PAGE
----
Mark Trivedi is a transformational leader who pushes boundaries and goes beyond the status quo. As a devoted father of two teenage girls, a man who learned about kindness from his mother, a sponsor, and a mentor of businesswomen, this dynamic change agent has garnered the respect and admiration of his peers.
Here are Mark’s insights on how we can build bridges between genders.
Men Supporting Women’s Advancement
Identify key people to connect with and understand their strengths as well as opportunities for their acceleration. It’s important for women to be proactive too. “I found that women who take the opportunity to come up to me at an event I’m attending, or a forum after a meeting, have been impactful. They become folks I’m now aware of. It’s taking control of your career in a more active way.”
Addressing Bias When Witnessed
Mark recalls a time when he was at another organization and witnessed a male colleague in a room full of men questioning the need for a women’s network. He had to address it in the moment. “We as men have to have a no-tolerance policy when it comes to that sort of behavior. Little things like that may seem innocuous; they all build to the collective bias that can happen in the workplace. It’s important to call them out so people will stop behaving that way.”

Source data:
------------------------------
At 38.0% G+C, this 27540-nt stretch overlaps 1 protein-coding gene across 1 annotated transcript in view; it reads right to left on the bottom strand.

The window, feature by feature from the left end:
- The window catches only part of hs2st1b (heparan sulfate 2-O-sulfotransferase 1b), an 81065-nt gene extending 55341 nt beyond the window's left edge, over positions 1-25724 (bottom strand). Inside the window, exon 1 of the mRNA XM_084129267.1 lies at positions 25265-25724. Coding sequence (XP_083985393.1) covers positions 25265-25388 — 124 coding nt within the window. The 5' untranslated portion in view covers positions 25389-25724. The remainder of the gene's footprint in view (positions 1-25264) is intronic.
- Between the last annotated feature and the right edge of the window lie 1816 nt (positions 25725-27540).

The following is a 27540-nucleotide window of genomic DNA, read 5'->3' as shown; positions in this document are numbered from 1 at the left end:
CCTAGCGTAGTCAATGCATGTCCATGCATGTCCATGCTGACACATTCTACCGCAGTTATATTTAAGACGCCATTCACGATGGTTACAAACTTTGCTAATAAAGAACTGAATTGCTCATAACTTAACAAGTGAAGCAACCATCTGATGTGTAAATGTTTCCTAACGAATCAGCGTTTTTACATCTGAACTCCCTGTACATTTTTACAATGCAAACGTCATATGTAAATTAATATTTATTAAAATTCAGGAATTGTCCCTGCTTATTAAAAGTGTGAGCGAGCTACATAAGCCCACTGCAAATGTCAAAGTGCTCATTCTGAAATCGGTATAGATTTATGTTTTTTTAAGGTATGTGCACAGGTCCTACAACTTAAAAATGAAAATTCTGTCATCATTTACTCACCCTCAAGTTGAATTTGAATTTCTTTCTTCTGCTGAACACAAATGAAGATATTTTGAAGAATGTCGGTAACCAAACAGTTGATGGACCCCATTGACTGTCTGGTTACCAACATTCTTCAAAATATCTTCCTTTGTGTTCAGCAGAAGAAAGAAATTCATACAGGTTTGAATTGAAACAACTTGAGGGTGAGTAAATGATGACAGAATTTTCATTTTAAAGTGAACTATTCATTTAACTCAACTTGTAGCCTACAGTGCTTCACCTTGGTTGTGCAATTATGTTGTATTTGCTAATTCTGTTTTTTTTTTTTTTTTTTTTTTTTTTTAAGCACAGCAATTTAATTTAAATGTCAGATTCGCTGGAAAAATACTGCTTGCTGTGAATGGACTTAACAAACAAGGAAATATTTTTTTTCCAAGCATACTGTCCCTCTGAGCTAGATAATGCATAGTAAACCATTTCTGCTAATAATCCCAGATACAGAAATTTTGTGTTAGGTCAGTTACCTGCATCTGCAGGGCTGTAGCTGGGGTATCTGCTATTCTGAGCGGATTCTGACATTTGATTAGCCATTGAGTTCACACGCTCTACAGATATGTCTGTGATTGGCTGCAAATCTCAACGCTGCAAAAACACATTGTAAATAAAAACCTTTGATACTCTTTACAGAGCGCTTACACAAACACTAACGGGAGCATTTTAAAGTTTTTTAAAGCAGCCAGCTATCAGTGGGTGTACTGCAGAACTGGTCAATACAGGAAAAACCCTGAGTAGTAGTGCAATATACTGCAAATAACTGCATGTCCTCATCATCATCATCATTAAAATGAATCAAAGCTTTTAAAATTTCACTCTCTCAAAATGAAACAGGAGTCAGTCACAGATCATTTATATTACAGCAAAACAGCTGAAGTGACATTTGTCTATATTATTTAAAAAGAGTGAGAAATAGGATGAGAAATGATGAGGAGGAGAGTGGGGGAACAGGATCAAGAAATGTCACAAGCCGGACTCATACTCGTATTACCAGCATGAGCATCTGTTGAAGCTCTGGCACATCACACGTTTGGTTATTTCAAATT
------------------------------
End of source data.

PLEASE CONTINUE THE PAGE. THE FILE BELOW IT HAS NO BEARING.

Attend Women’s Business Resource Groups (BRGs)
“I attend and volunteer at a variety of women’s events and BRGs (Business Resource Groups). I recently attended a ‘Women on the Move’ event where we had thousands of women and dozens of men in attendance. Aside from the sheer education that I received around particular subjects, I find that being in a situation where I’m fully outnumbered is quite humbling.”
Women Supporting Men’s Engagement
“Women I’ve surrounded myself with have given me great counsel on how the things I’m saying and doing can be interpreted. If I said something or have done something that could be construed as disrespectful to anybody, I’d love to know about it. I think people who want to do the right thing are open to that kind of feedback.”
Becoming more understanding of one another is a sure way to promote empathy in the workplace.
Building an inclusive environment is about forging human connections so people feel valued. “It’s super important that I find ways to feel comfortable and engaged with the people I work with – learn their histories and sensitivities.”
I am of Indian descent. Early on in my career, I was unable to get a position in my field with my legal Indian name. I changed the name on my resume to “Mark.” Interviewing with the new name, which was more relatable to corporate America at that time, helped me get an offer quickly. It was definitely a moment of personal dilemma to decide what part of my identity I was going to compromise in order to obtain a corporate job.
Describe your family, especially your two daughters.
I am outnumbered. I have a 15-year-old and a 13-year-old daughter. Meera is the oldest, and Reina is my youngest. I want them to be true to themselves and not have to compromise who they are. I want them to be kind to themselves and celebrate their successes.
What was the best advice you received from a sponsor or mentor?
One of my female managers suggested that I learn the “why” and try to understand people’s motivations–to do the right thing, and show them that I care by understanding what their sensitivities are.
If you have any free time, what do you do?
I’ve been gardening for years and I do it with my daughters as a way to spend time together. We make dinner from the foods we grow. We are trying to get more sustainable where we can actually live off the things we’re planting.